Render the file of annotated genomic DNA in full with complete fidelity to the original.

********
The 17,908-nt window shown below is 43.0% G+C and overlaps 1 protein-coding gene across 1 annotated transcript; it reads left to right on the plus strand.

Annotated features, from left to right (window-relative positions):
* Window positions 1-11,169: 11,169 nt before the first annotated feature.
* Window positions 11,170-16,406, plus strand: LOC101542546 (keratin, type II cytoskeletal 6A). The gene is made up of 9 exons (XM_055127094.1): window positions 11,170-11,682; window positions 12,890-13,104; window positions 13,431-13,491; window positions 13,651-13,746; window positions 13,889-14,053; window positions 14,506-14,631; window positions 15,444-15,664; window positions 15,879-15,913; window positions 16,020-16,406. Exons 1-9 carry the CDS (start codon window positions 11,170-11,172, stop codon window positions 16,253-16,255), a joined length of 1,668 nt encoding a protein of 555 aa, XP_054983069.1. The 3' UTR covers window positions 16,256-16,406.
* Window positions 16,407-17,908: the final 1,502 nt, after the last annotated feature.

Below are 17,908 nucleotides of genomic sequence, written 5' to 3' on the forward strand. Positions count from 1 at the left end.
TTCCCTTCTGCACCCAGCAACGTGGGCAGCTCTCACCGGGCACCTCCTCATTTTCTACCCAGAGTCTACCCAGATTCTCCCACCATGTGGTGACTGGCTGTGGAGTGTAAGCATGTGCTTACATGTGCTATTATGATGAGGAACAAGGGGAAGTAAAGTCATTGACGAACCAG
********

The 17,908-nt window shown below is 43.0% G+C and overlaps 1 protein-coding gene across 1 annotated transcript; it reads left to right on the plus strand.

Annotated features, from left to right (window-relative positions):
* Window positions 1-11,169: 11,169 nt before the first annotated feature.
* Window positions 11,170-16,406, plus strand: LOC101542546 (keratin, type II cytoskeletal 6A). The gene is made up of 9 exons (XM_055127094.1): window positions 11,170-11,682; window positions 12,890-13,104; window positions 13,431-13,491; window positions 13,651-13,746; window positions 13,889-14,053; window positions 14,506-14,631; window positions 15,444-15,664; window positions 15,879-15,913; window positions 16,020-16,406. Exons 1-9 carry the CDS (start codon window positions 11,170-11,172, stop codon window positions 16,253-16,255), a joined length of 1,668 nt encoding a protein of 555 aa, XP_054983069.1. The 3' UTR covers window positions 16,256-16,406.
* Window positions 16,407-17,908: the final 1,502 nt, after the last annotated feature.

Below are 17,908 nucleotides of genomic sequence, written 5' to 3' on the forward strand. Positions count from 1 at the left end.
TTCCCTTCTGCACCCAGCAACGTGGGCAGCTCTCACCGGGCACCTCCTCATTTTCTACCCAGAGTCTACCCAGATTCTCCCACCATGTGGTGACTGGCTGTGGAGTGTAAGCATGTGCTTACATGTGCTATTATGATGAGGAACAAGGGGAAGTAAAGTCATTGACGAACCAG